Feeds

Secret US spaceplane spotted in orbit by hobbyists

Mysterious 'black' roboshuttle located - for now

Bridging the IT gap between rising business demands and ageing tools

Amateur astronomers believe they have located the X-37B US military unmanned spaceplane, which was launched into orbit on a classified mission a month ago.

Detail on the X-37B's wings. Credit: USAF

We now know where, but not why or what.

According to the authoritative skygazers' site Heavens-Above, the X-37B is in an orbit angled up 40 degrees from the Equator, meaning that it passes regularly over all nations between southern Europe and South Africa and corresponding portions of south Asia, Australia, Latin America and much of the USA. The little spaceplane is at a height of approximately 400km above Earth.

The X-37B is operated by the US Air Force and its mission, budget and other particulars are classified, or "black". Nonetheless, various facts about the project are known as it began life as a NASA programme.

The X-37B takes off inside a fairing atop a normal disposable launch stack, in this case an Atlas V from Cape Canaveral a month ago. It is much smaller than a space shuttle, but like the shuttle has delta-shaped wings which should offer similar "cross range" abilities during re-entry - that is the X-37B could potentially make a landing somewhere well off its orbital track.

Another difference from the Shuttle is that the little robot wingship has a deployable solar array rather than fuel cells for electric power generation, and the air force has stated that it can remain in orbit for up to 270 days. The planned duration of the current mission hasn't been revealed.

Then the X-37B also has a powerful thruster and substantial propellant tanks, which indicates that it may be intended to change orbit quickly and/or frequently - it will certainly be no surprise if at some point the sky-watchers lose track of it again.

The US air force has refused to discuss the X-37B's mission in any detail, though spokesmen have emphasised its usefulness as a testbed for developing space technologies and also for trying out rapid-response and quick turnarounds with runway-landing spacecraft. A second X-37B has already been ordered.

The secrecy has led to much speculation regarding the little craft: that it may be intended to service or deploy the planned new "fractionated" mini-sat clusters, or as a way of rushing custom spy packages into space in response to emerging crises.

No obvious mission would seem to require the X-37B's delta wings and the cross-range re-entry capability they appear to offer, however. A lifting-body or stub wing design would have been able to carry more payload and still make a runway landing - just not one well off the craft's orbital track.

This has led us here on the Reg space-war desk to wonder whether there might just be plans in some quarters for crafty one-orbit flights like the "Mission 3A/3B" planned for (but never actually executed by) the space shuttle - details here. Such missions would allow the X-37B to escape the notice not just of amateur skywatchers, but also of foreign powers with space-tracking capabilities.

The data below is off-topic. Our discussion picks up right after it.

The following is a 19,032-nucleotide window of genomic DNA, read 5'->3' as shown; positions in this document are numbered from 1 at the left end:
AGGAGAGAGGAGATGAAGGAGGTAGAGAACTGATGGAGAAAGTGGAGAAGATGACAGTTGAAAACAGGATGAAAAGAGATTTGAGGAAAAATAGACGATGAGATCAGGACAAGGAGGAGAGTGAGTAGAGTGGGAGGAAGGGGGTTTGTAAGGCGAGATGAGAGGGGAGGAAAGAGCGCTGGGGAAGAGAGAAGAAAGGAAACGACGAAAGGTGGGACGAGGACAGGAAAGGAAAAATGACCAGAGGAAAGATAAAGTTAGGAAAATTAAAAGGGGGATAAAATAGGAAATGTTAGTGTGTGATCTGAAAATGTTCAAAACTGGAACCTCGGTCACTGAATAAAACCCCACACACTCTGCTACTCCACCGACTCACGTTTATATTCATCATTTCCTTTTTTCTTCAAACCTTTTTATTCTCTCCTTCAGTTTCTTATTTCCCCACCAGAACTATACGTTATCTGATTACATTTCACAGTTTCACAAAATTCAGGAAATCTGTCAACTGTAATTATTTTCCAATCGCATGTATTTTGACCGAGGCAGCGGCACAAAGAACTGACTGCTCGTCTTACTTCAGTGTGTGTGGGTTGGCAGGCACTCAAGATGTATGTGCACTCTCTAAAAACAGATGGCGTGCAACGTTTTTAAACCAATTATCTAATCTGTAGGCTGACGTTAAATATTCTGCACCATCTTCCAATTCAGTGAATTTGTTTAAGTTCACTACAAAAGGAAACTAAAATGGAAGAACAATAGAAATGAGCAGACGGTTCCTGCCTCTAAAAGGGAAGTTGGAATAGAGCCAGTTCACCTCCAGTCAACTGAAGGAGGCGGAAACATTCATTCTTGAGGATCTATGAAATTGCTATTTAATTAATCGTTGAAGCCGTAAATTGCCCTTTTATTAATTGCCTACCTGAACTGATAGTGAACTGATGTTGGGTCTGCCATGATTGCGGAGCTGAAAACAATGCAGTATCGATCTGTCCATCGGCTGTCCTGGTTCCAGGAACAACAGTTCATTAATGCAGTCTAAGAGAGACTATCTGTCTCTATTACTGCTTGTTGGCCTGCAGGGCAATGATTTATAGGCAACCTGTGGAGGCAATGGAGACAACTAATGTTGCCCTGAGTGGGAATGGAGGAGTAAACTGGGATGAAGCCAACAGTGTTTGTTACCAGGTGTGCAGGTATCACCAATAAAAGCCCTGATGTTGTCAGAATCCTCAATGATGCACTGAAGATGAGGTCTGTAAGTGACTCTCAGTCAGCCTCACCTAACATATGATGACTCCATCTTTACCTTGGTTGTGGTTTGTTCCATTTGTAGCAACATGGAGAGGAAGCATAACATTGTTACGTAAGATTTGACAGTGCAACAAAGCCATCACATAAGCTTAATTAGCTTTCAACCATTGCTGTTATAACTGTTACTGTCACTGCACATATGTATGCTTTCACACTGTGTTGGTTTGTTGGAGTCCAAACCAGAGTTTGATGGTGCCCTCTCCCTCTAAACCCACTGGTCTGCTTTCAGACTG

It'll probably be a long time before any details emerge, however. ®

Mobile application security vulnerability report

More from The Register

next story
Bad back? Show some spine and stop popping paracetamol
Study finds common pain-killer doesn't reduce pain or shorten recovery
Malaysian Airlines flight MH17 claimed lives of HIV/AIDS cure scientists
Researchers, advocates, health workers among those on shot-down plane
World Solar Challenge contender claims new speed record
One charge sees Sunswift travel 500kms at over 100 km/h
Mwa-ha-ha-ha! Eccentric billionaire Musk gets his PRIVATE SPACEPORT
In the Lone Star State, perhaps appropriately enough
SMELL YOU LATER, LOSERS – Dumbo tells rats, dogs... humans
Junk in the trunk? That's what people have
All those new '5G standards'? Here's the science they rely on
Radio professor tells us how wireless will get faster in the real world
The Sun took a day off last week and made NO sunspots
Someone needs to get that lazy star cooking again before things get cold around here
prev story

Whitepapers

Designing a Defense for Mobile Applications
Learn about the various considerations for defending mobile applications - from the application architecture itself to the myriad testing technologies.
How modern custom applications can spur business growth
Learn how to create, deploy and manage custom applications without consuming or expanding the need for scarce, expensive IT resources.
Reducing security risks from open source software
Follow a few strategies and your organization can gain the full benefits of open source and the cloud without compromising the security of your applications.
Boost IT visibility and business value
How building a great service catalog relieves pressure points and demonstrates the value of IT service management.
Consolidation: the foundation for IT and business transformation
In this whitepaper learn how effective consolidation of IT and business resources can enable multiple, meaningful business benefits.